9. A case report of periprosthetic fracture left proximal humerus with radial nerve palsy following pectoralis major repair (PubMed)

A case report of periprosthetic fracture left proximal humerus with radial nerve palsy following pectoralis major repair Primary repair of pectoralis major tendon with bony tunnels and anchor sutures in the proximal humerus creates a potential weakness and stress riser leading to increased risk of periprosthetic fracture and nerve damage at the site of weakness with subsequent injury, if not allowed to heal satisfactorily with adequate period of rest.

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2015 Clinical Case Reports

10. Sensory reanimation of the hand by transfer of the superficial branch of the radial nerve to the median and ulnar nerve (PubMed)

Sensory reanimation of the hand by transfer of the superficial branch of the radial nerve to the median and ulnar nerve It remains a surgical challenge to treat high-grade nerve injuries of the upper extremity. Extra-anatomic reconstructions through the transfer of peripheral nerves have gained clinical importance over the past decades. This contribution outlines the anatomic and histomorphometric basis for the transfer of the superficial branch of the radial nerve (SBRN) to the median nerve (...) (MN) and the superficial branch of the ulnar nerve (SBUN).The SBRN, MN, and SBUN were identified in 15 specimens and the nerve transfer performed. A favorable site for coaptation was chosen and its location described using relevant anatomical landmarks. Histomorphometric characteristics of donor and target were compared to evaluate the chances of a clinical success.A suitable location for dissecting the SBRN was identified prior to its first bifurcation. Coaptations were possible near the pronator

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2016 Brain and behavior

11. CRACKCast E052 – Orthopedics – Humerus and Elbow

and blood vessels: Brachial artery travels in the anterior compartment with the median nerve alongside it The anatomy at the AC fossa: The radial nerve: Spirals around the humerus posteriorly, and re-enters the anterior compartment laterally (LE) to power the wrist and finger extensors **the radial nerve is VERY susceptible to injury with any midshaft humerus fracture** Because it is fixed in the intermuscular septum, the nerve can become trapped when reduction is attempted. The ulnar nerve: Runs (...) parallel to the median nerve until half-way down the humerus, and then it moves medially It passes BEHIND the medial epicondyle which puts it at risk of injury. Elbow Bursae: Olecranon bursa (elbow skin gliding) Radiohumeral bursa (supination/pronation) Bicep tendon cushioning bursa – protects the radius during elbow flexion Clinical features: History: standard stuff Physical: Compare bilaterally In kids: Note the position it is held in: Extension type supra-condylar #’s are held at the side with an S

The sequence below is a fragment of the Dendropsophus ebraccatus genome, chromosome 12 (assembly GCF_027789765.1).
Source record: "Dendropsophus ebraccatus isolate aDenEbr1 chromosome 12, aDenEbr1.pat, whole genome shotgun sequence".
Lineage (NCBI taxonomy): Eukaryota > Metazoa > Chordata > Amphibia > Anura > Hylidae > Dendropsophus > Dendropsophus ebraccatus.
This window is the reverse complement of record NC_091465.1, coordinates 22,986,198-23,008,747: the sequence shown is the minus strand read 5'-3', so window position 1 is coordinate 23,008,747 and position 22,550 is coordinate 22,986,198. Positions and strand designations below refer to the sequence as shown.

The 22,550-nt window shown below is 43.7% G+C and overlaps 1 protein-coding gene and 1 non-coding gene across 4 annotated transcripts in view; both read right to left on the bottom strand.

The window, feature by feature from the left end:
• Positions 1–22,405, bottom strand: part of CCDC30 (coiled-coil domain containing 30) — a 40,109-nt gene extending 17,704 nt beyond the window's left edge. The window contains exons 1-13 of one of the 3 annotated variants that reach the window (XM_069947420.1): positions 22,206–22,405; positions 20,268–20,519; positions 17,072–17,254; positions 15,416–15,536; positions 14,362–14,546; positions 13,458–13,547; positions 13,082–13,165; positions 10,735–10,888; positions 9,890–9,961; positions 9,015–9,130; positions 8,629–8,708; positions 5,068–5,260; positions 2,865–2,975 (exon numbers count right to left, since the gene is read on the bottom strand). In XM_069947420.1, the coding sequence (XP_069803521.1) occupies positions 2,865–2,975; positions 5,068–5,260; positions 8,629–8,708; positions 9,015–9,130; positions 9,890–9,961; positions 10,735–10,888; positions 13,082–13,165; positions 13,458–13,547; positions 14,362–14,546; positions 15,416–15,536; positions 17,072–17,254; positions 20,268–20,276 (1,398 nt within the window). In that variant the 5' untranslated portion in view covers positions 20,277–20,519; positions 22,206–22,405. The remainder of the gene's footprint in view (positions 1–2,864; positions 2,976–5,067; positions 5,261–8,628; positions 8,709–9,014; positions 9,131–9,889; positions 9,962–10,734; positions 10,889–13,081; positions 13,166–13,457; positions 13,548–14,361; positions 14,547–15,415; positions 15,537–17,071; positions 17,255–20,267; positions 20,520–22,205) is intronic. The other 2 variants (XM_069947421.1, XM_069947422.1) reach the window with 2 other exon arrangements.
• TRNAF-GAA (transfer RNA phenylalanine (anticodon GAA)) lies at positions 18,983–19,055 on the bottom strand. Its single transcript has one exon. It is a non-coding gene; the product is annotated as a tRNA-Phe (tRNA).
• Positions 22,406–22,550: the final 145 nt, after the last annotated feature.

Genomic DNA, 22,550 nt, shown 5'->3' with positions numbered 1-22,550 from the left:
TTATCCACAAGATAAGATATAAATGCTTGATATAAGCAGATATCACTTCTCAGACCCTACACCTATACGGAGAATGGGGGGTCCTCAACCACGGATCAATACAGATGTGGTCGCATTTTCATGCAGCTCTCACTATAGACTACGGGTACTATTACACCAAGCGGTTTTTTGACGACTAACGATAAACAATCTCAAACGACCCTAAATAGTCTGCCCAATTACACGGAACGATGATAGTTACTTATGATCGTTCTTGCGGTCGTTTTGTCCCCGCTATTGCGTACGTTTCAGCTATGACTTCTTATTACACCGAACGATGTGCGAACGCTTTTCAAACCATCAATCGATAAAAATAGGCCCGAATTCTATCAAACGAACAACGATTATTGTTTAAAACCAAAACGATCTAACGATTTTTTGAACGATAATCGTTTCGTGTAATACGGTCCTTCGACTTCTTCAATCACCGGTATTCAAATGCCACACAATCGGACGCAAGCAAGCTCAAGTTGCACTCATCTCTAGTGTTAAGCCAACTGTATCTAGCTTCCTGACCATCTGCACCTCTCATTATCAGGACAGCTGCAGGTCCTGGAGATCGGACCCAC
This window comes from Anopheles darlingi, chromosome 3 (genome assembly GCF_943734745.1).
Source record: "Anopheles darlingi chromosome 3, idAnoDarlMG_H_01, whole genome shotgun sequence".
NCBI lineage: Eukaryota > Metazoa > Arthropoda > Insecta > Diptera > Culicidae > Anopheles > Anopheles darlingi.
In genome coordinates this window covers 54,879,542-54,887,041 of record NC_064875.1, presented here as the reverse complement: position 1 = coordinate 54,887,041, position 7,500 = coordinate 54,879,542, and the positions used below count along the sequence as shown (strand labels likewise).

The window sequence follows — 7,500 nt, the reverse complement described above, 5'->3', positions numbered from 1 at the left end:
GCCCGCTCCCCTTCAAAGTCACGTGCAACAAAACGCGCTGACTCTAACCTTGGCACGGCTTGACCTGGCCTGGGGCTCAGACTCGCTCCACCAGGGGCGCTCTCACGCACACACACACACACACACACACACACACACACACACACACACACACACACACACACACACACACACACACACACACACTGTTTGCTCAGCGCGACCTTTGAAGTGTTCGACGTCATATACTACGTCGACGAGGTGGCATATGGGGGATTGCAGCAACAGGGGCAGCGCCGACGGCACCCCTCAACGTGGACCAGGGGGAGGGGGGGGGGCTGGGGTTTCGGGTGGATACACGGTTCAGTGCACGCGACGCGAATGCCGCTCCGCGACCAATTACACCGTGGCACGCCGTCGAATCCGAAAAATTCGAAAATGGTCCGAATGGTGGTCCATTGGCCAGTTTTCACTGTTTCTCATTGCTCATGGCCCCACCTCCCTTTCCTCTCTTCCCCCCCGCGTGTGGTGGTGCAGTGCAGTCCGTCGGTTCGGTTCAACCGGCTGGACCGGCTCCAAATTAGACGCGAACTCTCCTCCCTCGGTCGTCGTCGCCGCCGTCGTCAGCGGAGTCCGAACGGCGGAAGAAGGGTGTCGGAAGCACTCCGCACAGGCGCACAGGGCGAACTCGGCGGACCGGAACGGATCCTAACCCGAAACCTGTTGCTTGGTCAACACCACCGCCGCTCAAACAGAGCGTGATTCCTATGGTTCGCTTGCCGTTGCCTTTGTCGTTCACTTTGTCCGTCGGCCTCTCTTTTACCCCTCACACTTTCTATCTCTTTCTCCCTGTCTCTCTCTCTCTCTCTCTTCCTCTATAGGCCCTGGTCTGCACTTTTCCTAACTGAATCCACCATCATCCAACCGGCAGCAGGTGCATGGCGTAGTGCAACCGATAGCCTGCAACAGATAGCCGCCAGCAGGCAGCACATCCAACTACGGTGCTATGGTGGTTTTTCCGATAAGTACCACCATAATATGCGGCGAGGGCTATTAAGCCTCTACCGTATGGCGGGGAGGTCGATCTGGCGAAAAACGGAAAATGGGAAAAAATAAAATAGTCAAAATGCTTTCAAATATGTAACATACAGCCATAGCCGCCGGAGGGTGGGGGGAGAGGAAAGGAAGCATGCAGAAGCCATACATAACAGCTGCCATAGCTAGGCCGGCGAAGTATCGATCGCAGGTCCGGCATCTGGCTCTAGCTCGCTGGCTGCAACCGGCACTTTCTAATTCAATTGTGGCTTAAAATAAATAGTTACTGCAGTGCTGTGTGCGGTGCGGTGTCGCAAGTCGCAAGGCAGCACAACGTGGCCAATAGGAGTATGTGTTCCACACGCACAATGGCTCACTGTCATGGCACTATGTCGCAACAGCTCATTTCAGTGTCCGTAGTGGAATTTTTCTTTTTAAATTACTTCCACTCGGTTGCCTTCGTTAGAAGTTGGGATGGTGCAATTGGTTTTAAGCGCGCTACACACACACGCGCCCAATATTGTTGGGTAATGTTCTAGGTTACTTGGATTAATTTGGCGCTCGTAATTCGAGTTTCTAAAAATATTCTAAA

2016 CandiEM

12. Incidence and predictors of radial nerve palsy with the anterolateral brachialis splitting approach to the humeral shaft (PubMed)

Incidence and predictors of radial nerve palsy with the anterolateral brachialis splitting approach to the humeral shaft Fractures of the humeral shaft are common and account for 3%-5% of all orthopedic injuries. This study aims to estimate the incidence of radial nerve palsy and its outcome when the anterior approach is employed and to analyze the predictive factors.The study was performed in the department of orthopaedics unit of a tertiary care trauma referral center. Patients who underwent (...) surgery for acute fractures and nonunions of humerus shaft through an anterior approach from January 2007 to December 2012 were included. We retrospectively analyzed medical records, including radiographs and discharge summaries, demographic data, surgical procedures prior to our index surgery, AO fracture type and level of fracture or nonunion, experience of the operating surgeon, time of the day when surgery was performed, and radial nerve palsy with its recovery condition. The level of humerus

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2016 Chinese Journal of Traumatology

13. Radial Nerve Injuries. (PubMed)